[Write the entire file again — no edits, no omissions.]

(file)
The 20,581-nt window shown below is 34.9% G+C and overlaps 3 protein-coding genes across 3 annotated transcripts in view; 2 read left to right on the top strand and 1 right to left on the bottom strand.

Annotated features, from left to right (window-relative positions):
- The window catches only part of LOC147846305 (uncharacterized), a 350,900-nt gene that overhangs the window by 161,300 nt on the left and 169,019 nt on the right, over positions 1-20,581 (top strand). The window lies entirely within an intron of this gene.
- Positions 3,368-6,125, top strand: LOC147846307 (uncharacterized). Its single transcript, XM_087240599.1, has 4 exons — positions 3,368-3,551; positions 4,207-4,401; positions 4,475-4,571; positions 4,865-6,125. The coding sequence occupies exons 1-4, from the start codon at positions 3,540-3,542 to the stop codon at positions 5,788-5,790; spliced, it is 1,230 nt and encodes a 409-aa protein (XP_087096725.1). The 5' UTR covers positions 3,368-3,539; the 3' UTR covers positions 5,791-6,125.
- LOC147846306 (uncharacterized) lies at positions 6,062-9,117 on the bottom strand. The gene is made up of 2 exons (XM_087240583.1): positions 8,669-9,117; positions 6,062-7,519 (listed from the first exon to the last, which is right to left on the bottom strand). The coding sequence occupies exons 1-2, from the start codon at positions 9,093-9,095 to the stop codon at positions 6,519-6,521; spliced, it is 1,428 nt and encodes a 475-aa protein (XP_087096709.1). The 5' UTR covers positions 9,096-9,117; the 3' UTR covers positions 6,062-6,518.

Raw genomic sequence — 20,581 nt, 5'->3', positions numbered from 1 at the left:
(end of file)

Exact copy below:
The 20,581-nt window shown below is 34.9% G+C and overlaps 3 protein-coding genes across 3 annotated transcripts in view; 2 read left to right on the top strand and 1 right to left on the bottom strand.

Annotated features, from left to right (window-relative positions):
- The window catches only part of LOC147846305 (uncharacterized), a 350,900-nt gene that overhangs the window by 161,300 nt on the left and 169,019 nt on the right, over positions 1-20,581 (top strand). The window lies entirely within an intron of this gene.
- Positions 3,368-6,125, top strand: LOC147846307 (uncharacterized). Its single transcript, XM_087240599.1, has 4 exons — positions 3,368-3,551; positions 4,207-4,401; positions 4,475-4,571; positions 4,865-6,125. The coding sequence occupies exons 1-4, from the start codon at positions 3,540-3,542 to the stop codon at positions 5,788-5,790; spliced, it is 1,230 nt and encodes a 409-aa protein (XP_087096725.1). The 5' UTR covers positions 3,368-3,539; the 3' UTR covers positions 5,791-6,125.
- LOC147846306 (uncharacterized) lies at positions 6,062-9,117 on the bottom strand. The gene is made up of 2 exons (XM_087240583.1): positions 8,669-9,117; positions 6,062-7,519 (listed from the first exon to the last, which is right to left on the bottom strand). The coding sequence occupies exons 1-2, from the start codon at positions 9,093-9,095 to the stop codon at positions 6,519-6,521; spliced, it is 1,428 nt and encodes a 475-aa protein (XP_087096709.1). The 5' UTR covers positions 9,096-9,117; the 3' UTR covers positions 6,062-6,518.

Raw genomic sequence — 20,581 nt, 5'->3', positions numbered from 1 at the left: